Laura Bloomberg was named president of Cleveland State University in April and quickly showed her commitment to the school by purchasing a deep-green BMW electric car. “I don’t have it yet because of supply-chain issues, but I’m going to be driving around in CSU colors,” she says. “I’ve never in my life had a green car. I’m all in on CSU and Cleveland.” We checked in with Bloomberg to ask her about her big move and her goals for the university she now leads.
Her past: Born and raised in St. Cloud, Minnesota, Bloomberg built quite the career over multiple decades at the University of Minnesota, most recently as dean and associate dean of the Hubert H. Humphrey School of Public Affairs.
Coming to Cleveland: In August 2021, Bloomberg moved to Cleveland to become Cleveland State University provost and senior vice president for academic affairs. The job of university president wasn’t on her radar — until CSU and former president Harlan Sands unexpectedly parted ways this spring because of philosophical differences.
Why CSU? “My heart always has been in urban communities, in places where people are striving to thrive. My bachelor’s degree is from a state university. Those kinds of institutions speak to me, and Cleveland State spoke to me. We create opportunities here, and we have excellent scholars. Cleveland State exemplifies that you can be inclusive and excellent.”
Finding their way: Bloomberg and her husband, Jon, had never been to Cleveland, so they arranged a visit in which they took in the Cleveland Metroparks, Playhouse Square and, of course, the CSU campus.
What they found: “My husband and I said: ‘Cleveland? Could we go to Cleveland?’ Truth is, we hadn’t spent any time in Cleveland. Well, Jon and I came out here and spent four days walking the city. At the end of the four days, we both said, ‘Yes, we could see ourselves living here.’”
Challenges ahead: “I think we leave a lot of raw intelligence and horsepower on the table if we think that low-income students, or students who don’t come from a college-going family, can’t be successful. So what we need to do is find students who are really capable of success but might come with barriers — and help make it happen for them.”
Best book she’s read: Team of Rivals by Doris Kearns Goodwin. “Abraham Lincoln wasn’t afraid to surround himself with opponents and people who would openly disagree with him in service of a greater mission.”
Saturday morning favorite: Crepes at the West Side Market. “It’s fantastic. It’s the best.”
On Rascal House pizza: “One late night, when the fridge was bare and we lived down the street, we ordered Rascal House pizza. It was delicious.”
Her best teacher: Her sixth-grade teacher, Mrs. Schamber. “She would talk about patterns in leaves, and how you can see the patterns in leaves and see a similar pattern in a mathematical equation or music or perhaps poetry. What Mrs. Schamber did was open my mind to the way math and science and art are integrated at a fundamental level.”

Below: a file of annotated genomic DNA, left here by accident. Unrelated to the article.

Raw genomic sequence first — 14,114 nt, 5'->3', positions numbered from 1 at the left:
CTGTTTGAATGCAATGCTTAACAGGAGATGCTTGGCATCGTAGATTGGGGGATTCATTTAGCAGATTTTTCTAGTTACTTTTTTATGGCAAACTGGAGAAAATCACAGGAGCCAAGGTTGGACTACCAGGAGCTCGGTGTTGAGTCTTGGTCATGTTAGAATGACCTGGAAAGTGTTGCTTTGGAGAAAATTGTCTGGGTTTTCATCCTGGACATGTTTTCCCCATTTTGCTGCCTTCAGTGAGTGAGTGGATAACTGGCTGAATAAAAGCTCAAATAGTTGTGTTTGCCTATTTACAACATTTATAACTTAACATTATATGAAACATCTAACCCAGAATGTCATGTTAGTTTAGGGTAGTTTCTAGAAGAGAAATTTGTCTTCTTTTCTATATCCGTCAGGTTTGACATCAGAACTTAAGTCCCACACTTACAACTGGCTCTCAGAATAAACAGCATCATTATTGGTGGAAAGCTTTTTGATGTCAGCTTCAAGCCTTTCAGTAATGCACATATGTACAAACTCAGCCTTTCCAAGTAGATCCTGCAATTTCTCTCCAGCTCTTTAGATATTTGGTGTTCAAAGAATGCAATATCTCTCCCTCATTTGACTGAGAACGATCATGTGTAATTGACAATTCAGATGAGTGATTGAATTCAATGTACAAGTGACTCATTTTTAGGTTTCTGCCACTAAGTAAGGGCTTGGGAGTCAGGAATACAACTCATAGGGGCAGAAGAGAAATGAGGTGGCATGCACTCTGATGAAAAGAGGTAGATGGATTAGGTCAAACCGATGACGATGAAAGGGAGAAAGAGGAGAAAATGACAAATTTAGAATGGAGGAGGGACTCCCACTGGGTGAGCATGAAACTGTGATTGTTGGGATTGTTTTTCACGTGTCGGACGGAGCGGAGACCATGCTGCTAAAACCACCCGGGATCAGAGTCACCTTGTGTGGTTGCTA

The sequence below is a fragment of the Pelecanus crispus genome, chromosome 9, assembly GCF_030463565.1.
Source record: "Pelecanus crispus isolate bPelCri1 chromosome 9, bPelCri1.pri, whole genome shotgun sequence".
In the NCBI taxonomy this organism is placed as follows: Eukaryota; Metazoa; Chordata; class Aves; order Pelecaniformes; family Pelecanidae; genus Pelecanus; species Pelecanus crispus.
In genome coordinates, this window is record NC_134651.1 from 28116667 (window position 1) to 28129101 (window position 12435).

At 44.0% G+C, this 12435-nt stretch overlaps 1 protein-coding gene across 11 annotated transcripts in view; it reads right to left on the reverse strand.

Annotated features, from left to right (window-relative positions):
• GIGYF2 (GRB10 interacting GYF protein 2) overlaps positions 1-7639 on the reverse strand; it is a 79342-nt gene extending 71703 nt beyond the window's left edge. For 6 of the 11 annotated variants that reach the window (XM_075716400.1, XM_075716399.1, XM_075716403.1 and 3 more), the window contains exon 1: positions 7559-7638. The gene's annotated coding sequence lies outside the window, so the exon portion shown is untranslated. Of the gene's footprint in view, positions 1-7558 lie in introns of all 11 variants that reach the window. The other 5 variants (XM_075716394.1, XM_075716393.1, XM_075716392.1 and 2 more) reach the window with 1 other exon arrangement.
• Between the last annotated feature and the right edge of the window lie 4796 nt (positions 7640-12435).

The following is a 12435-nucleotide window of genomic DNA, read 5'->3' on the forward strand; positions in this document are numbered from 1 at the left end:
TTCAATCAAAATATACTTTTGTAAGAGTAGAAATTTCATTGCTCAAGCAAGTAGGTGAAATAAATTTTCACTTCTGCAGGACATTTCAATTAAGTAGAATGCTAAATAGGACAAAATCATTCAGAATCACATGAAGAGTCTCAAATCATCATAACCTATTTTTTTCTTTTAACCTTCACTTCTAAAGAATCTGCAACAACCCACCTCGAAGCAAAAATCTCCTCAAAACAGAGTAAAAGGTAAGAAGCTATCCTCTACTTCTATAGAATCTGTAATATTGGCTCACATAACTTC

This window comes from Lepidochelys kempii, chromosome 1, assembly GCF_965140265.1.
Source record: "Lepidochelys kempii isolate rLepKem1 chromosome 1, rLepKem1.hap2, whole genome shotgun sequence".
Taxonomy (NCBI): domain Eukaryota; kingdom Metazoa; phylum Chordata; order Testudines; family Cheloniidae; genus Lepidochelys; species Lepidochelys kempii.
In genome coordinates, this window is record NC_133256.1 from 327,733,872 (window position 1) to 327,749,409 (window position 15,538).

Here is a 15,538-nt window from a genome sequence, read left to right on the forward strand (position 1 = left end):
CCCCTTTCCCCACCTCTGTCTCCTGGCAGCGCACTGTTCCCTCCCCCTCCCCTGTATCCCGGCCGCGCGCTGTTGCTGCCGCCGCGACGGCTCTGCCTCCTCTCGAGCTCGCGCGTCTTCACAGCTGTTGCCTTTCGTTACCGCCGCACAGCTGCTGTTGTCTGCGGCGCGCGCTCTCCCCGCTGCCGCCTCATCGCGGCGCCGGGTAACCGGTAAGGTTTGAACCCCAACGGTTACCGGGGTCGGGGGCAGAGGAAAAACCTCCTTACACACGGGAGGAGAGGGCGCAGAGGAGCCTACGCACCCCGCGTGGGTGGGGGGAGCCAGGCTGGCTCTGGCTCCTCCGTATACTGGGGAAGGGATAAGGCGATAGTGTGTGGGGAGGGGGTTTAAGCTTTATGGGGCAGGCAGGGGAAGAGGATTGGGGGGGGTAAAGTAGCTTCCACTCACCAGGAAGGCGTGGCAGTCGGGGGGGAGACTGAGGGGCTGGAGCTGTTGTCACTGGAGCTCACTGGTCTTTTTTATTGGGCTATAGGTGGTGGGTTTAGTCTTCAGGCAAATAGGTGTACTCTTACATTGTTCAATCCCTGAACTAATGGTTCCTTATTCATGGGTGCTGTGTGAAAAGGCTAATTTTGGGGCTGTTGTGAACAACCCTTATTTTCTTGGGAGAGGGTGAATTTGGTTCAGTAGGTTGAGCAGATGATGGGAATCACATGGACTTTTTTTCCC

The lesson: “What we were exploring was the way we understand the world. It impacts me as a leader now, because I don’t think the world cares much about our departments or structures in higher ed. They care that we produce knowledge and graduate students who will help make the world a better place.“
An early start in academia: “In many ways, I’m an unlikely academic. I never set out to get a Ph.D. in that kind of traditional pathway. I forever have been passionate about education and the education system. That sounds a little wonky, but ever since I volunteered in a special-ed classroom when I was in the second grade, more than anything I’ve thought: I want to be in a place where people come together for the express purpose of learning and learning in community — and that’s school.”
Digging in: “We are going to grow our research and make it relevant to an urban-serving institution.”
The way forward: CSU 2.0, which sets a goal of 4,500 additional students and 200 new faculty members by 2025, was put in place before Bloomberg became president, but she’s totally on board with the aggressive plan for growth. “CSU 2.0 is an aspirational vision that is spot-on,“ she says. “Once I pored over the CSU 2.0 blueprint, it was a big part of my realizing that this is where I want to be. I have no intention of shifting gears. I am fully in support of CSU 2.0. We might approach things differently, but the core principles stand.”
The team: “Being the president of a university is as much a way of life as it is a job. I feel an incredible level of support from this community. I feel like people want me to be successful and are genuine with their contacts and connections and stories of the history of the institution. So, yes, it was a little abrupt, a little jarring to transition into the new role, but I have an army of people who are willing and eager to provide support.”
The ultimate goal: “To be an anchor and beacon institution. This part really resonates with me. So many people say that Cleveland State is essential to the city. We are right in the heart of things, an anchor in many ways. At the same time, we can be a beacon. We can draw people here ... great faculty from around the country; students from the region, around the country and, increasingly, internationally. We are known as being stable in the community as well as being an innovative presence in higher education.”
CSU in one word: “Aspirational. We’re aspiring, and we have students who aspire.”